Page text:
by Michael Allen Gillespie
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In the seven and a half years before his collapse into madness, Nietzsche completed Thus Spoke Zarathustra, the best-selling and most widely read philosophical work of all time, as well as six additional works that are today considered required reading for Western intellectuals. Together, these works mark the final period of Nietzsche’s thought, when he developed a new, more profound, and more systematic teaching rooted in the idea of the eternal recurrence, which he considered his deepest thought.
Cutting against the grain of most current Nietzsche scholarship, Michael Allen Gillespie presents the thought of the late Nietzsche as Nietzsche himself intended, drawing not only on his published works but on the plans for the works he was unable to complete, which can be found throughout his notes and correspondence. Gillespie argues that the idea of the eternal recurrence transformed Nietzsche’s thinking from 1881 to 1889. It provided both the basis for his rejection of traditional metaphysics and the grounding for the new logic, ontology, theology, and anthropology he intended to create with the aim of a fundamental transformation of European civilization, a “revaluation of all values.” Nietzsche first broached the idea of the eternal recurrence in Thus Spoke Zarathustra, but its failure to gain attention or public acceptance led him to present the idea again through a series of works intended to culminate in a never-completed magnum opus. Nietzsche believed this idea would enable the redemption of humanity. At the same time, he recognized its terrifying, apocalyptic consequences, since it would also produce wars of unprecedented ferocity and destruction. Through his careful analysis, Gillespie reveals a more radical and more dangerous Nietzsche than the humanistic or democratic Nietzsche we commonly think of today, but also a Nietzsche who was deeply at odds with the Nietzsche imagined to be the forefather of Fascism.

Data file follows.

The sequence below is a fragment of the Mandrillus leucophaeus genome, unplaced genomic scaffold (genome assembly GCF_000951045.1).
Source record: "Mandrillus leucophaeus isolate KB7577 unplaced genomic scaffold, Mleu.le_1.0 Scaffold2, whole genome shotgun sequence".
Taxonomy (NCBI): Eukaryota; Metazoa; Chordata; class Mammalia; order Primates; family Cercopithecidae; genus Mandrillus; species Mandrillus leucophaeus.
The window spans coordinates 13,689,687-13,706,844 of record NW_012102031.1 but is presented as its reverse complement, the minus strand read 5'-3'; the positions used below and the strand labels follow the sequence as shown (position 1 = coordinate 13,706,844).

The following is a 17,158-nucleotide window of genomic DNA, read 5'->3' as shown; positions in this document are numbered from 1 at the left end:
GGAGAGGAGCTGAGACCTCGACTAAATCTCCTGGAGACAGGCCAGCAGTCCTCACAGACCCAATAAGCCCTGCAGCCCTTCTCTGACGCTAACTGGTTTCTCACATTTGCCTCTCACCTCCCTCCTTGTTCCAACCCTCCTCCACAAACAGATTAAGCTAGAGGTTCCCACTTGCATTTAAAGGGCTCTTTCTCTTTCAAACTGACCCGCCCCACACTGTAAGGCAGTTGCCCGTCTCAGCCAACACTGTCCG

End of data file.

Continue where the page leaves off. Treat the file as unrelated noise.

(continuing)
Gillespie’s essays examine Nietzsche’s final teaching—its components and its political, philosophical, and theological significance. The book concludes with a critical examination and a reflection on its meaning for us today.
by Gary Shapiro
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We have Nietzsche to thank for some of the most important accomplishments in intellectual history, but as Gary Shapiro shows in this unique look at Nietzsche’s thought, the nineteenth-century philosopher actually anticipated some of the most pressing questions of our own era. Putting Nietzsche into conversation with contemporary philosophers such as Deleuze, Agamben, Foucault, Derrida, and others, Shapiro links Nietzsche’s powerful ideas to topics that are very much on the contemporary agenda: globalization, the nature of the livable earth, and the geopolitical categories that characterize people and places.
Shapiro explores Nietzsche’s rejection of historical inevitability and its idea of the end of history. He highlights Nietzsche’s prescient vision of today’s massive human mobility and his criticism of the nation state’s desperate efforts to sustain its exclusive rule by declaring emergencies and states of exception. Shapiro then explores Nietzsche’s vision of a transformed garden earth and the ways it sketches an aesthetic of the Anthropocene. He concludes with an explanation of the deep political structure of Nietzsche’s “philosophy of the Antichrist,” by relating it to traditional political theology. By triangulating Nietzsche between his time and ours, between Bismarck’s Germany and post-9/11 America, Nietzsche’s Earth invites readers to rethink not just the philosopher himself but the very direction of human history.
Reviewed by Gabriel Zamosc, University of Colorado Denver
in Notre Dame Philosophical Reviews
“This book offers a valuable and provocative contribution to the growing literature on Nietzsche’s political philosophy. It invites us to understand Nietzsche’s politics as consisting mainly in a kind of political program calling for a radical transformation of our earthly habitation. On Shapiro’s reading, this program principally requires reconceiving our relation to temporality, and, in particular, to the future, by cultivating a kind of openness that can make us receptive to those rare opportunities for radical change Nietzsche called “great events”. Nietzsche’s politics of futurity, however, requires displacing the way of thinking prevalent in the petty politics of nation-states. In each chapter, Shapiro investigates different aspects of Nietzsche’s critiques of this way of thinking, trying to articulate, at the same time, its positive alternative.”